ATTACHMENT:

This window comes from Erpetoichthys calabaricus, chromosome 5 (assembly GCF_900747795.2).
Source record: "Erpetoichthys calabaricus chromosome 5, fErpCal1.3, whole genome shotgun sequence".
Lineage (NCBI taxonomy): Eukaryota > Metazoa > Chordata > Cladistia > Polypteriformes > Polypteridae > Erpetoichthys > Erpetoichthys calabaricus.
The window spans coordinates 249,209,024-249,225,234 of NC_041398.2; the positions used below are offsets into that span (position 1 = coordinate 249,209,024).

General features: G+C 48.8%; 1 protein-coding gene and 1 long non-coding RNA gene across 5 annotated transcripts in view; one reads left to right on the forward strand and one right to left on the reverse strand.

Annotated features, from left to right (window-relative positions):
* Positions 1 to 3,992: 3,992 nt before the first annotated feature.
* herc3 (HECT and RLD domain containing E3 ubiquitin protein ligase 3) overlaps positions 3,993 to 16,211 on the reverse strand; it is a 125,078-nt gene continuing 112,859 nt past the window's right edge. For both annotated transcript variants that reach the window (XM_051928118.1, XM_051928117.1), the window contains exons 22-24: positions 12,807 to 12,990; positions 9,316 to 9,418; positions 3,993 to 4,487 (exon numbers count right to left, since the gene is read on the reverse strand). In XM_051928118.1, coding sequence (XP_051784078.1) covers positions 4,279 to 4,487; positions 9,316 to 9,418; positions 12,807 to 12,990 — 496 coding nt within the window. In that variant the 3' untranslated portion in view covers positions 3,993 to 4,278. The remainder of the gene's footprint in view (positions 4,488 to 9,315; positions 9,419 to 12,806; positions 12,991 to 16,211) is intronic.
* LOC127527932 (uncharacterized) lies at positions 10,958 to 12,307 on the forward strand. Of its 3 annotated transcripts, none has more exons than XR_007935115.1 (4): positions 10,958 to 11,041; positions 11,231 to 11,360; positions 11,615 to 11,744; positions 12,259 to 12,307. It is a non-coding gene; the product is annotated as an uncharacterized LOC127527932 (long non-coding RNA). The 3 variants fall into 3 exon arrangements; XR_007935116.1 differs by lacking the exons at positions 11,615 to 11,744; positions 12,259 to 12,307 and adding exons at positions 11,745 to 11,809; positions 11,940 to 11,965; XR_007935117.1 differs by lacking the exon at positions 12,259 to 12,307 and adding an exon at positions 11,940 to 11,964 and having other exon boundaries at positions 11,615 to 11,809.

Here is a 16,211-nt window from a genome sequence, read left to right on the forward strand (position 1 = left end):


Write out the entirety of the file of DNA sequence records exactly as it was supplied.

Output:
This window comes from Erpetoichthys calabaricus, chromosome 5 (assembly GCF_900747795.2).
Source record: "Erpetoichthys calabaricus chromosome 5, fErpCal1.3, whole genome shotgun sequence".
Lineage (NCBI taxonomy): Eukaryota > Metazoa > Chordata > Cladistia > Polypteriformes > Polypteridae > Erpetoichthys > Erpetoichthys calabaricus.
The window spans coordinates 249,209,024-249,225,234 of NC_041398.2; the positions used below are offsets into that span (position 1 = coordinate 249,209,024).

General features: G+C 48.8%; 1 protein-coding gene and 1 long non-coding RNA gene across 5 annotated transcripts in view; one reads left to right on the forward strand and one right to left on the reverse strand.

Annotated features, from left to right (window-relative positions):
* Positions 1 to 3,992: 3,992 nt before the first annotated feature.
* herc3 (HECT and RLD domain containing E3 ubiquitin protein ligase 3) overlaps positions 3,993 to 16,211 on the reverse strand; it is a 125,078-nt gene continuing 112,859 nt past the window's right edge. For both annotated transcript variants that reach the window (XM_051928118.1, XM_051928117.1), the window contains exons 22-24: positions 12,807 to 12,990; positions 9,316 to 9,418; positions 3,993 to 4,487 (exon numbers count right to left, since the gene is read on the reverse strand). In XM_051928118.1, coding sequence (XP_051784078.1) covers positions 4,279 to 4,487; positions 9,316 to 9,418; positions 12,807 to 12,990 — 496 coding nt within the window. In that variant the 3' untranslated portion in view covers positions 3,993 to 4,278. The remainder of the gene's footprint in view (positions 4,488 to 9,315; positions 9,419 to 12,806; positions 12,991 to 16,211) is intronic.
* LOC127527932 (uncharacterized) lies at positions 10,958 to 12,307 on the forward strand. Of its 3 annotated transcripts, none has more exons than XR_007935115.1 (4): positions 10,958 to 11,041; positions 11,231 to 11,360; positions 11,615 to 11,744; positions 12,259 to 12,307. It is a non-coding gene; the product is annotated as an uncharacterized LOC127527932 (long non-coding RNA). The 3 variants fall into 3 exon arrangements; XR_007935116.1 differs by lacking the exons at positions 11,615 to 11,744; positions 12,259 to 12,307 and adding exons at positions 11,745 to 11,809; positions 11,940 to 11,965; XR_007935117.1 differs by lacking the exon at positions 12,259 to 12,307 and adding an exon at positions 11,940 to 11,964 and having other exon boundaries at positions 11,615 to 11,809.

Here is a 16,211-nt window from a genome sequence, read left to right on the forward strand (position 1 = left end):